The latest decree, signed on June 8th by the Police Public Relations Officer Lamin Njie, banned all ceremonies, drumming, music, and dancing during the Holy Month of Ramadan.
The repressive dictatorship of President Yahya Jammeh in the Gambia has sanctioned a series of new measures targeting free political and religious life across the country. The latest decree, signed on June 8th by the Police Public Relations Officer Lamin Njie, banned all ceremonies, drumming, music, and dancing during the Holy Month of Ramadan.
The draconian press release describing this ban, made available on the state-controlled website the Gambia Observer, “as the Muslim Ummah is observing the Holy Month of Ramadan, the Office of the Inspector General of Police in honour of the Holy Month is hereby informing the General Public that all Ceremonies, Festivities and Programmes that involves Drumming, Music and Dance during the day or at night are prohibited.”
It reassured the public that “all those engaged in the practice are therefore warned to desist from such acts otherwise they will be eventually apprehended and face the full force of the law without compromise.”
The distribution of this public statement follows a series of other events this week according to The Fatu Network, an independent news site located in the United States. According to the Fatu Network, there are unconfirmed but credible reports that the Gambian dictator Yahya Jammeh sacked all municipal police.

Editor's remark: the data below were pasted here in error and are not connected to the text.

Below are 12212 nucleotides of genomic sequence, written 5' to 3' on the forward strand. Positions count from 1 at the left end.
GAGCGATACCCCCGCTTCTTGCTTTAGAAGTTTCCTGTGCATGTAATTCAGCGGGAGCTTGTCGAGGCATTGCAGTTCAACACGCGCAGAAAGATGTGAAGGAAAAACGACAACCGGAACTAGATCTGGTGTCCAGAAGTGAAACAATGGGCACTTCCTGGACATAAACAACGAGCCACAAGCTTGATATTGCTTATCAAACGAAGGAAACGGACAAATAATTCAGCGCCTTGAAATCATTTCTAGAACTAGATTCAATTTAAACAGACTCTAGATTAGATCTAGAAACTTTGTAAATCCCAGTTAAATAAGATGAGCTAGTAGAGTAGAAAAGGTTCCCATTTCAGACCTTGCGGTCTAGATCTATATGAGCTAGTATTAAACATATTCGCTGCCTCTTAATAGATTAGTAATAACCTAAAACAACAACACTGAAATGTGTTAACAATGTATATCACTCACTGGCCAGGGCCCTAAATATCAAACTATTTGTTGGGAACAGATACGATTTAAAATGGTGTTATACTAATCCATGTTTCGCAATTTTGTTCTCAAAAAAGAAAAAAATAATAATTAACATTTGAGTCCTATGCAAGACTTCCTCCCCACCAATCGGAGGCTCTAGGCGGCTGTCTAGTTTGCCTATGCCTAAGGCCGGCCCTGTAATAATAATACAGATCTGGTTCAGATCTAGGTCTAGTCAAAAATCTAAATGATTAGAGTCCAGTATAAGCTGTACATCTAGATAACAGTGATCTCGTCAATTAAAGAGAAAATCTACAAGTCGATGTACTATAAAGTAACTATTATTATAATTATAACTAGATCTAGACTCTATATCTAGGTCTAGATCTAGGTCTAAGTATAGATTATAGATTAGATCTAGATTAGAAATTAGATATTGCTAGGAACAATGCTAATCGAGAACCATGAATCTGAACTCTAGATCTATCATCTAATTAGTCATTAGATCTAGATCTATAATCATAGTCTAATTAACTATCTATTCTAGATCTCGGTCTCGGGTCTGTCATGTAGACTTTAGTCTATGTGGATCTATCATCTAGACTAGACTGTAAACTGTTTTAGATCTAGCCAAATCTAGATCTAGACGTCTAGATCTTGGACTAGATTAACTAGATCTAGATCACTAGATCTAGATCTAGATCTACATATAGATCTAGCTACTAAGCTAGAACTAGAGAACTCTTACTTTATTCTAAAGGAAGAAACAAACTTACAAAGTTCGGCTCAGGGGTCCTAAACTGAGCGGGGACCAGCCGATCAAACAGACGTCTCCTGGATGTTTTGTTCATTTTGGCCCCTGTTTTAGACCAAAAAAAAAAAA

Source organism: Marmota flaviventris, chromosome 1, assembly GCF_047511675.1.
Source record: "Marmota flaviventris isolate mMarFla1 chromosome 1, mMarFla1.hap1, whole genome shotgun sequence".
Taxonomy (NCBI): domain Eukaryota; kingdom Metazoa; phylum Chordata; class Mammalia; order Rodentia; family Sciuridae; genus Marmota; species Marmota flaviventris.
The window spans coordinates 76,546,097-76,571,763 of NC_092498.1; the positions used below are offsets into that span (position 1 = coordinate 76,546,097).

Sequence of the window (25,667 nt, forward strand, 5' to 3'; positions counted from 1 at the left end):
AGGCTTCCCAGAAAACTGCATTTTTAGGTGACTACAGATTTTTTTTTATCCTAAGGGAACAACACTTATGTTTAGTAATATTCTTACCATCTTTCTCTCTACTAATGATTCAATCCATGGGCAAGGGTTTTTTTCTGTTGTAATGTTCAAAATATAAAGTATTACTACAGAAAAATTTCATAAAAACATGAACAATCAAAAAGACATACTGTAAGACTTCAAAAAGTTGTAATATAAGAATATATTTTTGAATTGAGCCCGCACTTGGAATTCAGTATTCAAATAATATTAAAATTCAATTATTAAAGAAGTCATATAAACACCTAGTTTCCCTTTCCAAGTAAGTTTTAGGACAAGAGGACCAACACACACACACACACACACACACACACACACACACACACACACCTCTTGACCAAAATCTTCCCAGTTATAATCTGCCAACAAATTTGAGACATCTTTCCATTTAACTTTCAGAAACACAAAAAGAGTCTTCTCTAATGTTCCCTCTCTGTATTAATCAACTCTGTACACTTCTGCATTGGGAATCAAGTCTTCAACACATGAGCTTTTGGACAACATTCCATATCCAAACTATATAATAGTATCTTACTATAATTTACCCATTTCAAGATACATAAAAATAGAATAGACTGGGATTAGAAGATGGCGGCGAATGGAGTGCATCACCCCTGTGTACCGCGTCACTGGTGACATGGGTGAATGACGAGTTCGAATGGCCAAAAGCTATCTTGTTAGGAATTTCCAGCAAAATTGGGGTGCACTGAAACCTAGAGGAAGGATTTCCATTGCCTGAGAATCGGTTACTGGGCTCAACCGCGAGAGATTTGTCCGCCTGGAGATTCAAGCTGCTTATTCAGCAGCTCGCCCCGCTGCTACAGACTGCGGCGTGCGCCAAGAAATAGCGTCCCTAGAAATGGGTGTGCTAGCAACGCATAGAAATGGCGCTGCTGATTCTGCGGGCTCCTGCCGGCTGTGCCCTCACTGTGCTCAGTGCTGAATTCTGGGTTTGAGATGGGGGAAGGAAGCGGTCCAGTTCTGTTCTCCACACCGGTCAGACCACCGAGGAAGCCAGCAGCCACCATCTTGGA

According to Fatu Network, “dictator Jammeh has asked the sacked police officers to be paid a six months’ salary with gratuity and be stopped from reporting to work immediately.”
Also this week, Mr. Jammeh demanded the withdrawal of security personnel stationed at the United States Embassy in the capital Banjul. The decision by the Gambian authorities prompted the United States Department of State, Bureau of Diplomatic Security, to close the embassy in Banjul to all non-essential services.
The decision to remove security from the US embassy in Banjul follows the arrest of a Gambian-American citizen during a protest, prompting criticism by the US. According to the Washington Post, the American Fanta Darboe Jawara returned to Gambia for the first time in 11 years and was “caught in a sweep of arrests at a government protest in Banjul.”
These latest developments, not just occurring as Ramadan begins, take place months before the presidential elections in December 2016.